Volvo XC60 Concept Debuts at NAIAS

Volvo unveiled its XC60 concept at NAIAS 2007. The Swedish automaker further released the first official images of the concept.

Integrating both the unmistakable, muscular XC-versatility and the sporty charisma of a coupe, the XC60 Concept is a preview of the new production Volvo XC60 that is planned to reach showrooms at the beginning of 2009, Volvo said.

“One might say that this could be the C30-owner’s next car; equally sporty and exciting, but with more cargo capacity. The XC60 Concept offers a good indication of how the “real” XC60 will look,” said Fredrik Arp, President and CEO at Volvo Cars, in the company’s press release. The concept car shows that Volvo Cars’ XC60 project is ready to challenge the competition in what is currently the toughest and fastest-growing segment in the automotive world – the Small Premium Utility segment.

Today there are only a handful of models in this segment, but within the next few years, buyers will have at least 10 competitors to choose from. Between 2007 and 2009, the segment’s sales volume is expected to expand by 75 percent to 443,000 cars. “There is considerable potential in this segment and the XC60 Concept exemplifies Volvo’s sporty and dynamic intentions while retaining our firm lead when it comes to safety. The technological solutions for avoiding low-speed collisions represent a major breakthrough. We call this system City Safety,” explained Arp.

If the vehicle in front suddenly brakes and City Safety senses that a collision is likely to occur it will pre-charge the brakes to assist the driver in avoiding an accident. However, when the system senses that a collision is imminent, the car will brake automatically.

City Safety is active at up to 18.6 mph (30 km/h). If the relative speed difference between the two vehicles is below 9.3 mph (15 km/h), the system can help the driver avoid the collision entirely. Between 9.3 and 18.6 mph, the system attempts to reduce the Volvo’s speed as much as possible before the impact.

As with the recently introduced Volvo C30, Volvo’s XC60 project is aimed at a specific target group with high demands on design, brand value and high-tech solutions in their choice of lifestyle products. This generation is very tech savvy, is becoming increasingly influential and is building up immense purchasing power. When it comes to their choice of car, these consumers adopt the same approach as they apply to other products; it should preferably cater to all their needs in one attractive, smart package.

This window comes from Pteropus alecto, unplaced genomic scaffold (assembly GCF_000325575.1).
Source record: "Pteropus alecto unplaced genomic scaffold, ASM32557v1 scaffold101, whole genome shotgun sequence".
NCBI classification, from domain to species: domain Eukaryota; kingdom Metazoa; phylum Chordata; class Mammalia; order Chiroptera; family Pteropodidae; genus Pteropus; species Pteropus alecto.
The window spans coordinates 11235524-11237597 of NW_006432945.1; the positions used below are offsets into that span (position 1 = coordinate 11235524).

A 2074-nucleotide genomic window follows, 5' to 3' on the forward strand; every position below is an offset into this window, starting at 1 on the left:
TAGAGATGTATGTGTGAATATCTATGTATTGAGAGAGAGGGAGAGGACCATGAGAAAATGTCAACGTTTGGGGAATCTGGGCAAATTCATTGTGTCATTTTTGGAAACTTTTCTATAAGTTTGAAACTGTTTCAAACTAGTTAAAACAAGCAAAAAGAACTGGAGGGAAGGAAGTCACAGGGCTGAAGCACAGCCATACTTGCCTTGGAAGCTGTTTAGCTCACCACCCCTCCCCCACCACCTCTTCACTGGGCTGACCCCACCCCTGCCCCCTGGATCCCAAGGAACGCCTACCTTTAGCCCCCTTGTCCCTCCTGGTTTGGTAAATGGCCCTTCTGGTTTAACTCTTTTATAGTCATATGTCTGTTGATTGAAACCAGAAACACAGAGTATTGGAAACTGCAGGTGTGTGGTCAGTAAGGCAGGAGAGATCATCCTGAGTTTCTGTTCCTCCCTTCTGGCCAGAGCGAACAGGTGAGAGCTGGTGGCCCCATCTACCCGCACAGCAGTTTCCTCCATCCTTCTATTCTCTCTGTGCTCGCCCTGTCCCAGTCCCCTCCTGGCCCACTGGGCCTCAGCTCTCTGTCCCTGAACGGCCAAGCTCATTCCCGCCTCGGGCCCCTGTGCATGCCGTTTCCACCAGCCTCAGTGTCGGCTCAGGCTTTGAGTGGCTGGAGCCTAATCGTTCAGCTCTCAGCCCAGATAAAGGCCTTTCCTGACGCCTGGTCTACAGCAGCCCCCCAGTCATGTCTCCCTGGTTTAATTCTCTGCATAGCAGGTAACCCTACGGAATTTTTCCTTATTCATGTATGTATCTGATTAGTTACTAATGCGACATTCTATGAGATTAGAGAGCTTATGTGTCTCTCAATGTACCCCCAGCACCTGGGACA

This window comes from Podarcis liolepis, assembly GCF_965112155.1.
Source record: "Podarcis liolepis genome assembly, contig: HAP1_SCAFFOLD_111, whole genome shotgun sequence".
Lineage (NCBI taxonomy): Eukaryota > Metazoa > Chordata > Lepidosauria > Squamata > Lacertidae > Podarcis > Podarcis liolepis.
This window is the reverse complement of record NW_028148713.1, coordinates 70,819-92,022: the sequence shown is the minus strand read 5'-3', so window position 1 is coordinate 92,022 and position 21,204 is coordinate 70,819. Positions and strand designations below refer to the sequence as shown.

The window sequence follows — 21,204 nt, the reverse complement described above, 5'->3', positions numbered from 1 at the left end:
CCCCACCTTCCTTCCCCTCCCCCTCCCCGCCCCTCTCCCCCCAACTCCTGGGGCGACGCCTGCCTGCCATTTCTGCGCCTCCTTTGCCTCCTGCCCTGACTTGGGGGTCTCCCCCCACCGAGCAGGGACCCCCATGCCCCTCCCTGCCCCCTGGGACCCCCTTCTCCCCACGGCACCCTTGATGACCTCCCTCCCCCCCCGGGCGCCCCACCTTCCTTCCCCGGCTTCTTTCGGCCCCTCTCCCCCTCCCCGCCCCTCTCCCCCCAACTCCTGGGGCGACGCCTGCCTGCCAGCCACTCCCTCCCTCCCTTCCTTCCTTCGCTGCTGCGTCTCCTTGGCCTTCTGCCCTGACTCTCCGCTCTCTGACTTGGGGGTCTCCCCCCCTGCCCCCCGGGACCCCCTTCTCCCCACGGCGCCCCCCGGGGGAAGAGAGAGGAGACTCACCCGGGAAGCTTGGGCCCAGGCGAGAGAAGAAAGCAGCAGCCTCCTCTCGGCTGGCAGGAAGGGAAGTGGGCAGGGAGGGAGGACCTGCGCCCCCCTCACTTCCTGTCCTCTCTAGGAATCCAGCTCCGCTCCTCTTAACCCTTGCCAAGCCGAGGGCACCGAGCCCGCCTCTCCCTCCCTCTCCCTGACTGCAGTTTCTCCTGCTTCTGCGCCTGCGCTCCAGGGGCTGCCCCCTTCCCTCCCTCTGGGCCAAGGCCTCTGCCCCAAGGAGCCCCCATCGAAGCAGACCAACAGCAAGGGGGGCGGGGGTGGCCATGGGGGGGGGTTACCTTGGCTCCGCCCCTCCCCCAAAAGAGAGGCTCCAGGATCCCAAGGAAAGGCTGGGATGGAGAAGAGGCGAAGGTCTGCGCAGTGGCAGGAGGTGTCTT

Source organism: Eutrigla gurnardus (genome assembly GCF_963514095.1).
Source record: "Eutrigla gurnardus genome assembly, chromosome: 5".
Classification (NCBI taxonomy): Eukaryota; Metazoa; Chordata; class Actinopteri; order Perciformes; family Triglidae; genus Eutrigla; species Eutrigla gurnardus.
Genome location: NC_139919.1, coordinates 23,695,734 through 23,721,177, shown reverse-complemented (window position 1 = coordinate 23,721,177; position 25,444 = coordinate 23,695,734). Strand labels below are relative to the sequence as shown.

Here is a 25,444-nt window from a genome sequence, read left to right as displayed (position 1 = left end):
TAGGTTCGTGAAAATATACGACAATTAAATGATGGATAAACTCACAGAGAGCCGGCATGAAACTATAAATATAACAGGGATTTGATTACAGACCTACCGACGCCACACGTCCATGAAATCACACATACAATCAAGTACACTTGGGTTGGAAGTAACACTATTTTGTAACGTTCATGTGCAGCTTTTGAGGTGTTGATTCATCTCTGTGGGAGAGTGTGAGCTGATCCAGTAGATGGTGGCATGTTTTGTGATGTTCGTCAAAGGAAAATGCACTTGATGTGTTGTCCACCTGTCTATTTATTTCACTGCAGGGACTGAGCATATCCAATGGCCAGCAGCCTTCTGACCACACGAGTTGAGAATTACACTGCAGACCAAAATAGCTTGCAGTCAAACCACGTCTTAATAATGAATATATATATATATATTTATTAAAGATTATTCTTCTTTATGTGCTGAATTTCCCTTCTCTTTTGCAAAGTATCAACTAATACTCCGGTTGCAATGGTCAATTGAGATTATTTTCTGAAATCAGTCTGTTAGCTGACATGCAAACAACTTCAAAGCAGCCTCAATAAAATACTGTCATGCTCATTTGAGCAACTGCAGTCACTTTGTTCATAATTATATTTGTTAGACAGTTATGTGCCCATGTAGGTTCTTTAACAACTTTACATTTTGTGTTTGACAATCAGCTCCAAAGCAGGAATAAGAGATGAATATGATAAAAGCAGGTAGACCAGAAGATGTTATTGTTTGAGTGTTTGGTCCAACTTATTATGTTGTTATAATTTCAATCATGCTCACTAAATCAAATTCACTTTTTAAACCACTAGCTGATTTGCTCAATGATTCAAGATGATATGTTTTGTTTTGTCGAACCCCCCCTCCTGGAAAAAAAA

From the design viewpoint the XC60 Concept is a daring creation, a fusion of the very best elements from two distinctive, yet dynamic vehicle types. Below the beltline, the unmistakable and capable XC styling cues give it a distinctive stance with high ground clearance on large wheels. Above the waistline, the sleek lines trace the profile and sporty charisma of an elegant coupe.

The XC60 Concept has an interior design that is as daring as the exterior. This is most evident in the instrument panel and center stack and the slim, visually floating front and rear seats. “The concept car not only provides a good indication of what the production XC60 will look like, it also offers a glimpse into the future of Volvo’s design language. With a more sculptured look, our cars will be more extroverted in their visual appeal,” says Steve Mattin, Design Director at Volvo Cars.

With the XC60 Concept, Volvo Cars is announcing that the XC family, which presently consists of the XC70 and XC90, will be expanded in the beginning of 2009. Just like the two present vehicles in the XC range, the Volvo XC60 is based on passenger-car technology, which makes it possible to combine its rugged capability with a dynamic and entertaining driving experience.

“I would like to emphasize that with the XC60 project, as with the C30, we are aiming primarily at lifestyle rather than age. We are broadening our model range to attract more customers with an active, urban lifestyle. The XC60 will be equally important as the C30 in our planned sales volume expansion,” concludes Arp.

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